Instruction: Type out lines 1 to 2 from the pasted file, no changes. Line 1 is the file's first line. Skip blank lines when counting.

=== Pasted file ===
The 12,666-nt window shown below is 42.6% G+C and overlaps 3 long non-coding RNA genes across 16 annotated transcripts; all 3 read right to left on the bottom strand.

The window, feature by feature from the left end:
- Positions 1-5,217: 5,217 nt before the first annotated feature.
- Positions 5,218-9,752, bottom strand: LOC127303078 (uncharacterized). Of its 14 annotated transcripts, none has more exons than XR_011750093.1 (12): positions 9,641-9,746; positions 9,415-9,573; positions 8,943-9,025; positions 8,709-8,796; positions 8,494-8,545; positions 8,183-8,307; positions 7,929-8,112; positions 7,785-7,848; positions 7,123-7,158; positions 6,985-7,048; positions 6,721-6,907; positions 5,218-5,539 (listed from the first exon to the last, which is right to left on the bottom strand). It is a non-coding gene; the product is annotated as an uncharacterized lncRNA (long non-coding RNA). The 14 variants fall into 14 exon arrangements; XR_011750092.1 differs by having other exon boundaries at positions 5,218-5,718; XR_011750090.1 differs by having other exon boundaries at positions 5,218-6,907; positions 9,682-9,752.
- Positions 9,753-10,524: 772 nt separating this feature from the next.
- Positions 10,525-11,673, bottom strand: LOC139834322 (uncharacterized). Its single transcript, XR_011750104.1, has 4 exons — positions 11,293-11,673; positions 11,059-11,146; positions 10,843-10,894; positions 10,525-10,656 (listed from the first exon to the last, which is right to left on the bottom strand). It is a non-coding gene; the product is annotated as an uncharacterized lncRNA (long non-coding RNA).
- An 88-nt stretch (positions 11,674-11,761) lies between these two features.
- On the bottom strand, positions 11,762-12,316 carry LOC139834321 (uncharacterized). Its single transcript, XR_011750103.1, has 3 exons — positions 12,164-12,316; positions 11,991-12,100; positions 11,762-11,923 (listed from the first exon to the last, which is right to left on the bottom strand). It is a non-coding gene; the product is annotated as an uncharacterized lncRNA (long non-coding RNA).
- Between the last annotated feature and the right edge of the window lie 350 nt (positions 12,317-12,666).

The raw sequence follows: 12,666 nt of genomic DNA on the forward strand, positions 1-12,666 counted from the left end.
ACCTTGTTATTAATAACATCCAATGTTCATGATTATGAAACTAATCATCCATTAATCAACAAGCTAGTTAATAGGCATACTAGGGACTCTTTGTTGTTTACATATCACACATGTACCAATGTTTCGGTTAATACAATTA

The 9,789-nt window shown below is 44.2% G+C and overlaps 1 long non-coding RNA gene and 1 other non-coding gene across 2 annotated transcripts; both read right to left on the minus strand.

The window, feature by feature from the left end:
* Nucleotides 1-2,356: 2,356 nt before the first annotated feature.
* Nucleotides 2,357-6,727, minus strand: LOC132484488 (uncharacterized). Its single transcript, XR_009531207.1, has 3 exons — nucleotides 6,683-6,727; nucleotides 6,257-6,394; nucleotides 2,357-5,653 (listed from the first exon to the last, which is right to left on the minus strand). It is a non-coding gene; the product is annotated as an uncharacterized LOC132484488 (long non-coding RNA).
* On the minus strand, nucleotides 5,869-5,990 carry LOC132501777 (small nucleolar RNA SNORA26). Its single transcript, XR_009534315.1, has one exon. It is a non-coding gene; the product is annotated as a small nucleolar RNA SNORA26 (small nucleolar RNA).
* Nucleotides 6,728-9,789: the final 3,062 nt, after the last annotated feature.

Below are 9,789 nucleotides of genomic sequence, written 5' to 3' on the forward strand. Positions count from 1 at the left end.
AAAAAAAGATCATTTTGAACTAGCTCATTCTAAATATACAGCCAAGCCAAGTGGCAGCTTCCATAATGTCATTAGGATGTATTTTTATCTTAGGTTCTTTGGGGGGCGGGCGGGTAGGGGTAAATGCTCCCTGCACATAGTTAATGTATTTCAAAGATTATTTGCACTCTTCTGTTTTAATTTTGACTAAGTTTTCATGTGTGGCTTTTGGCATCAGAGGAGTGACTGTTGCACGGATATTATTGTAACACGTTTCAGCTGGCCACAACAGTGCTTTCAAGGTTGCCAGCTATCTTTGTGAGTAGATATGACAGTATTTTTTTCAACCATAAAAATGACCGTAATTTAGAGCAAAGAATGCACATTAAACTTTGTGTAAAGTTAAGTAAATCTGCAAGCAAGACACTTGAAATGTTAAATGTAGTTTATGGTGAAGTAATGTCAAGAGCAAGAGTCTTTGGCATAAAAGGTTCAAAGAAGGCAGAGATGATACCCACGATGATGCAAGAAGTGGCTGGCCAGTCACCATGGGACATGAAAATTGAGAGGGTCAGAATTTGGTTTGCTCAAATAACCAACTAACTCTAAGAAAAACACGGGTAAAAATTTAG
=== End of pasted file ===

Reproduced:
The 12,666-nt window shown below is 42.6% G+C and overlaps 3 long non-coding RNA genes across 16 annotated transcripts; all 3 read right to left on the bottom strand.

The window, feature by feature from the left end: